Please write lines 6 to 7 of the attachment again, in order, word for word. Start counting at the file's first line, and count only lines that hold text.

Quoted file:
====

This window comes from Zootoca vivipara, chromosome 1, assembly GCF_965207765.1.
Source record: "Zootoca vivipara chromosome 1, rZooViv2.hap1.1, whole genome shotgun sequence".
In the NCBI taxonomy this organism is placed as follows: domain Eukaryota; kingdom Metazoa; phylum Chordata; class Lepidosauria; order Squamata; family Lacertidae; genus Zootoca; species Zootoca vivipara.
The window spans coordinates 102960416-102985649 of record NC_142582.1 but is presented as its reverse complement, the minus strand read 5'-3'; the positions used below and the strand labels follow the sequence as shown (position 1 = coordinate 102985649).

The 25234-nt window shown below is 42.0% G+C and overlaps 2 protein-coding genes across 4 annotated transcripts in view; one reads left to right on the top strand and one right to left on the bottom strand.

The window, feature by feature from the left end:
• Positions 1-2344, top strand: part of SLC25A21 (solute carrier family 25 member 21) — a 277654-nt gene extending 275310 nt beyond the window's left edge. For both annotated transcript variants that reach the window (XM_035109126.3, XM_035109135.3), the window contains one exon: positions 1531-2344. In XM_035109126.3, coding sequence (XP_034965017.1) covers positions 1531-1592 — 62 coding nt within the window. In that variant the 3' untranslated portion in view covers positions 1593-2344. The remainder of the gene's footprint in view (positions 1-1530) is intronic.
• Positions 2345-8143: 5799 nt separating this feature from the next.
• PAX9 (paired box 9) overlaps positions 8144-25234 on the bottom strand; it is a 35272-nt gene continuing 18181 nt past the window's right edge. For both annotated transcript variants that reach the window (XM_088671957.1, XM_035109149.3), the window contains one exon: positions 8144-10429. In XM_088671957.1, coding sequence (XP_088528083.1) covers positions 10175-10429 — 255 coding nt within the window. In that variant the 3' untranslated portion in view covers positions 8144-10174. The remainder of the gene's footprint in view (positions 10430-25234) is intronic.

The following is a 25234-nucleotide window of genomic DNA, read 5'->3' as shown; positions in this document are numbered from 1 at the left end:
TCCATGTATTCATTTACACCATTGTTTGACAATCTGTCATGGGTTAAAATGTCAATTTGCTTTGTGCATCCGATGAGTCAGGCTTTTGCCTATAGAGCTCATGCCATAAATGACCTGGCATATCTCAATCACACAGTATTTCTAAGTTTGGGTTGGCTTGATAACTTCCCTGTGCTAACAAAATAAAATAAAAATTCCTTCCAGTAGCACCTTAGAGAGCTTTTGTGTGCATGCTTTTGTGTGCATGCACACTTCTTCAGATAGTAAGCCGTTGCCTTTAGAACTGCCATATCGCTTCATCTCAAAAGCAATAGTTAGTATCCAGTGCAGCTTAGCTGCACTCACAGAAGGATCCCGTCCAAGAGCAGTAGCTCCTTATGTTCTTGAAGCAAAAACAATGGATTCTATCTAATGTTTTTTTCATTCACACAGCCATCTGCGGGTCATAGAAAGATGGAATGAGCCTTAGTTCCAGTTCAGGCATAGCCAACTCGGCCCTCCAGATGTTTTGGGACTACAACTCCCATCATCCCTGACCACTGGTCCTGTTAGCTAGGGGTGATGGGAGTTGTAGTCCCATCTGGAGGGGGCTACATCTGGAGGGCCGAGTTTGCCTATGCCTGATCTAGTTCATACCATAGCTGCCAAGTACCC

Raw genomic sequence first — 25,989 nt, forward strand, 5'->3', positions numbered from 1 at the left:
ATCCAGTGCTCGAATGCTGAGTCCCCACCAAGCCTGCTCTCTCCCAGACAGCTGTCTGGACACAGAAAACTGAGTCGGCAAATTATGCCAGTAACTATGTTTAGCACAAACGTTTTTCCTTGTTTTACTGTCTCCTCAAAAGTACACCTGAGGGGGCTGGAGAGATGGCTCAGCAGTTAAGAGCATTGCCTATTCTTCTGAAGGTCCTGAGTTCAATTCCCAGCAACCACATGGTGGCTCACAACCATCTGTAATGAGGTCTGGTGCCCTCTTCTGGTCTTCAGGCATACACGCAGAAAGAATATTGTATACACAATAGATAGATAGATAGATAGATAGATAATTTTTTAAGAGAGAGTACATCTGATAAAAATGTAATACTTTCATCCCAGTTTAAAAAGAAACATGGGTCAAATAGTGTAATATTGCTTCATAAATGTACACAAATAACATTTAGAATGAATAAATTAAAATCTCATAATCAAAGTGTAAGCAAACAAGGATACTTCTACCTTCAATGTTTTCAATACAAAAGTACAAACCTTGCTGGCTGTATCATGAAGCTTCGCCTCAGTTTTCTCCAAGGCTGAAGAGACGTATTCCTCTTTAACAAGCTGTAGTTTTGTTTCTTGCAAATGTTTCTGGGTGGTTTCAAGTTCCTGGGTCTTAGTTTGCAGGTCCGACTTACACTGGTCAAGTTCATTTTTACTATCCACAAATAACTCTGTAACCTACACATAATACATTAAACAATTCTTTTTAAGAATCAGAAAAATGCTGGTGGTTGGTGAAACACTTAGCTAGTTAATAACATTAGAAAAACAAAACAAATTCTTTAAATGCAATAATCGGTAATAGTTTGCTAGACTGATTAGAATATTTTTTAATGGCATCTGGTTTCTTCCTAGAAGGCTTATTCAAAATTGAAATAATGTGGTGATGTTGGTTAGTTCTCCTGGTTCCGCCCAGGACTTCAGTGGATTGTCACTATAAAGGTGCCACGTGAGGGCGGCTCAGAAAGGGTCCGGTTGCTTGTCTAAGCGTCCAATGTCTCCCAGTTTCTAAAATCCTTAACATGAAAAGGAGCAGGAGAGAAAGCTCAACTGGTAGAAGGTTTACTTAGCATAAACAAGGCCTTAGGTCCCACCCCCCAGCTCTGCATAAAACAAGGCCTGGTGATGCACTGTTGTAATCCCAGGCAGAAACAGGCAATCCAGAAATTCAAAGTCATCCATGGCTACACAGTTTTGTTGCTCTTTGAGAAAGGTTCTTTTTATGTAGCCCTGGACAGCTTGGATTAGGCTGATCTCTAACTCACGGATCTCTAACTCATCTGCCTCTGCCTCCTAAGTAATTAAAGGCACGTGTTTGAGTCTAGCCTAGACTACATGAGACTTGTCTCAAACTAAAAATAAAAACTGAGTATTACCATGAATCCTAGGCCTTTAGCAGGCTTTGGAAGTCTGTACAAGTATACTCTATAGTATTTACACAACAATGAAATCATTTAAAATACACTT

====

The window, feature by feature from the left end:
• Positions 1-2344, top strand: part of SLC25A21 (solute carrier family 25 member 21) — a 277654-nt gene extending 275310 nt beyond the window's left edge. For both annotated transcript variants that reach the window (XM_035109126.3, XM_035109135.3), the window contains one exon: positions 1531-2344. In XM_035109126.3, coding sequence (XP_034965017.1) covers positions 1531-1592 — 62 coding nt within the window. In that variant the 3' untranslated portion in view covers positions 1593-2344. The remainder of the gene's footprint in view (positions 1-1530) is intronic.